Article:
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Barnes, Harry Elmer (15 June 1889–25 August 1968), historian and sociologist, was born on a farm near Auburn, New York, the son of William Henry Barnes, Jr., a farmer, teacher, and later a prison guard, and Lulu C. Short. After graduating from high school in 1906, Barnes spent several years as a construction laborer and principal of a two-room village school in Montezuma, a small canal town in central New York. From 1909 to 1913 he attended Syracuse University, from which he graduated summa cum laude with a bachelor’s degree in history. From 1913 to 1915 Barnes was instructor in sociology and economics at Syracuse, which awarded him an M.A. for work on the development of social philosophy from Plato to Comte. From 1915 to 1917 he was a graduate student at Columbia University, during which time he held a fellowship that allowed him to research at Harrow University from fall 1916 through early spring 1917, and in the subsequent academic year he taught at Columbia and Barnard. In 1918 he received a Ph.D. in sociology from Columbia University; his dissertation focused on the history of the New Jersey prison system. In 1916 he married Grace Stone; they had one child. After divorcing Stone eleven years later, he married Jean Hutchison Newman in 1935....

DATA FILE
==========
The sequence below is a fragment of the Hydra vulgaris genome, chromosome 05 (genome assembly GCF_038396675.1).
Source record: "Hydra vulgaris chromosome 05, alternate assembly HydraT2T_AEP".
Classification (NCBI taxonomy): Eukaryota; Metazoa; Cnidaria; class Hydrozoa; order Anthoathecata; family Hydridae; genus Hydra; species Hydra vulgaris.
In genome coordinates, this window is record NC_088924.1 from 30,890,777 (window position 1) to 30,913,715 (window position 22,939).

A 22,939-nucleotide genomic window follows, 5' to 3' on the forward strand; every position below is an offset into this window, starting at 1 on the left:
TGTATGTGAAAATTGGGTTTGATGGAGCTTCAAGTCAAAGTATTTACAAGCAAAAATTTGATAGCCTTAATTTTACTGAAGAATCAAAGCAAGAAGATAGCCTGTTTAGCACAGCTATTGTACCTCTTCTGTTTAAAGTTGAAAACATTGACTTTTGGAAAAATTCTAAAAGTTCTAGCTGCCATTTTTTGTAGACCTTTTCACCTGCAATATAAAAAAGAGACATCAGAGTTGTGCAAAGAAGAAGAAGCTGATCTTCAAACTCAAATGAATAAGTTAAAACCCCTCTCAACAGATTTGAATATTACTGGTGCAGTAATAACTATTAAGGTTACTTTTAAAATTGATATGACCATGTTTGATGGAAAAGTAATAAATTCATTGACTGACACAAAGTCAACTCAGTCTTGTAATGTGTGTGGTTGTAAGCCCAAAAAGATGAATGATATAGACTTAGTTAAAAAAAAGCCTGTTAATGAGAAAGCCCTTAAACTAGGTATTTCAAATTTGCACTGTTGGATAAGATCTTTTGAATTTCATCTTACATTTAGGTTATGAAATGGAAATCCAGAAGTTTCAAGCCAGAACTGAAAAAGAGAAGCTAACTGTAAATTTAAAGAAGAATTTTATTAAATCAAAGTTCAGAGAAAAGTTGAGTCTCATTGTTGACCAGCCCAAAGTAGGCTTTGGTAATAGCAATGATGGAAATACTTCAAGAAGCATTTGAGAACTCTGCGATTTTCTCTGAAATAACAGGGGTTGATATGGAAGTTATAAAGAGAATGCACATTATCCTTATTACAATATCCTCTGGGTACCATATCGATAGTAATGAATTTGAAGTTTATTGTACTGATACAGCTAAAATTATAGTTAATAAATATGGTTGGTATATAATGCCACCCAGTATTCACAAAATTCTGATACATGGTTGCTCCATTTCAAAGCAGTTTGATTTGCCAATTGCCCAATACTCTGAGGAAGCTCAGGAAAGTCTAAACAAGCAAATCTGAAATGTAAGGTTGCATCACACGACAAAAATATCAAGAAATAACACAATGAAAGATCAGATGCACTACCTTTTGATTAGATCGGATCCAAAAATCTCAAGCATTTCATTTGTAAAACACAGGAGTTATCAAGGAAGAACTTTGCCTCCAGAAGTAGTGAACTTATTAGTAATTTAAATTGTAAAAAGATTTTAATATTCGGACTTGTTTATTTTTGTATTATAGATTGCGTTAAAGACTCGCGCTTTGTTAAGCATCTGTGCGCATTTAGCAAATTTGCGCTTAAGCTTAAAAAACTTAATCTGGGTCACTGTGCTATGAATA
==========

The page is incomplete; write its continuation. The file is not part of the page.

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W. E. B. Du Bois Photograph by Carl Van Vechten, 1946. Courtesy of the Library of Congress (LC-USZ62-42528).

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Du Bois, W. E. B. (23 February 1868–27 August 1963), African-American activist, historian, and sociologist, was born William Edward Burghardt Du Bois in Great Barrington, Massachusetts, the son of Mary Silvina Burghardt, a domestic worker, and Alfred Du Bois, a barber and itinerant laborer. In later life Du Bois made a close study of his family origins, weaving them rhetorically and conceptually—if not always accurately—into almost everything he wrote. Born in Haiti and descended from Bahamian mulatto slaves, Alfred Du Bois enlisted during the Civil War as a private in a New York regiment of the Union army but appears to have deserted shortly afterward. He also deserted the family less than two years after his son’s birth, leaving him to be reared by his mother and the extended Burghardt kin. Long resident in New England, the Burghardts descended from a freedman of Dutch slave origin who had fought briefly in the American Revolution. Under the care of his mother and her relatives, young Will Du Bois spent his entire childhood in that small western Massachusetts town, where probably fewer than two-score of the 4,000 inhabitants were African American. He received a classical, college preparatory education in Great Barrington’s racially integrated high school, from whence, in June 1884, he became the first African-American graduate. A precocious youth, Du Bois not only excelled in his high school studies but contributed numerous articles to two regional newspapers, the Springfield ...